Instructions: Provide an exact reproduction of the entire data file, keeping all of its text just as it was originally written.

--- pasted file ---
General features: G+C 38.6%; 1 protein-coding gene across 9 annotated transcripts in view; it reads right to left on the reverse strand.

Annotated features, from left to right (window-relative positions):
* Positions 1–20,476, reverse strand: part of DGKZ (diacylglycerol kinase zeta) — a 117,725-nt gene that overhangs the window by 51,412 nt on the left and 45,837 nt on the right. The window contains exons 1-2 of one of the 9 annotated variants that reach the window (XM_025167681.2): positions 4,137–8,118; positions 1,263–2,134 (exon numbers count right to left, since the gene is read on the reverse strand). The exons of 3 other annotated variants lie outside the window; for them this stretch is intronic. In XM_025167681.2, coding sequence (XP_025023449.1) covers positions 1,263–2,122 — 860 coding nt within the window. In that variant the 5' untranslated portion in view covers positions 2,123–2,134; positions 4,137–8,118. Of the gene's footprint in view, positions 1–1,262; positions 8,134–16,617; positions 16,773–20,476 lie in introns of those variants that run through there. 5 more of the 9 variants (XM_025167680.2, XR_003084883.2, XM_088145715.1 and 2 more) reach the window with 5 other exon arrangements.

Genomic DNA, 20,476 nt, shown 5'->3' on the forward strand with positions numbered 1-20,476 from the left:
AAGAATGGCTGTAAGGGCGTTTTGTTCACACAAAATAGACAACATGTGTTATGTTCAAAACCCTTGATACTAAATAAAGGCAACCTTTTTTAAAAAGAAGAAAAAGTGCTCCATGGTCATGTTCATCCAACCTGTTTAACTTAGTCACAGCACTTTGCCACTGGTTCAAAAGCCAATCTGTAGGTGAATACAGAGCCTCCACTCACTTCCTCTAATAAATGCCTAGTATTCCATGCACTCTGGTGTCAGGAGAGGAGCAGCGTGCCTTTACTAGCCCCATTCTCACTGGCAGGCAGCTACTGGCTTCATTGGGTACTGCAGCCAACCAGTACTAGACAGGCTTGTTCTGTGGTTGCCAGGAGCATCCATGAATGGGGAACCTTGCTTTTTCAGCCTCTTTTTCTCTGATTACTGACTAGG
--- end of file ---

General features: G+C 38.6%; 1 protein-coding gene across 9 annotated transcripts in view; it reads right to left on the reverse strand.

Annotated features, from left to right (window-relative positions):
* Positions 1–20,476, reverse strand: part of DGKZ (diacylglycerol kinase zeta) — a 117,725-nt gene that overhangs the window by 51,412 nt on the left and 45,837 nt on the right. The window contains exons 1-2 of one of the 9 annotated variants that reach the window (XM_025167681.2): positions 4,137–8,118; positions 1,263–2,134 (exon numbers count right to left, since the gene is read on the reverse strand). The exons of 3 other annotated variants lie outside the window; for them this stretch is intronic. In XM_025167681.2, coding sequence (XP_025023449.1) covers positions 1,263–2,122 — 860 coding nt within the window. In that variant the 5' untranslated portion in view covers positions 2,123–2,134; positions 4,137–8,118. Of the gene's footprint in view, positions 1–1,262; positions 8,134–16,617; positions 16,773–20,476 lie in introns of those variants that run through there. 5 more of the 9 variants (XM_025167680.2, XR_003084883.2, XM_088145715.1 and 2 more) reach the window with 5 other exon arrangements.

Genomic DNA, 20,476 nt, shown 5'->3' on the forward strand with positions numbered 1-20,476 from the left:
AAGAATGGCTGTAAGGGCGTTTTGTTCACACAAAATAGACAACATGTGTTATGTTCAAAACCCTTGATACTAAATAAAGGCAACCTTTTTTAAAAAGAAGAAAAAGTGCTCCATGGTCATGTTCATCCAACCTGTTTAACTTAGTCACAGCACTTTGCCACTGGTTCAAAAGCCAATCTGTAGGTGAATACAGAGCCTCCACTCACTTCCTCTAATAAATGCCTAGTATTCCATGCACTCTGGTGTCAGGAGAGGAGCAGCGTGCCTTTACTAGCCCCATTCTCACTGGCAGGCAGCTACTGGCTTCATTGGGTACTGCAGCCAACCAGTACTAGACAGGCTTGTTCTGTGGTTGCCAGGAGCATCCATGAATGGGGAACCTTGCTTTTTCAGCCTCTTTTTCTCTGATTACTGACTAGG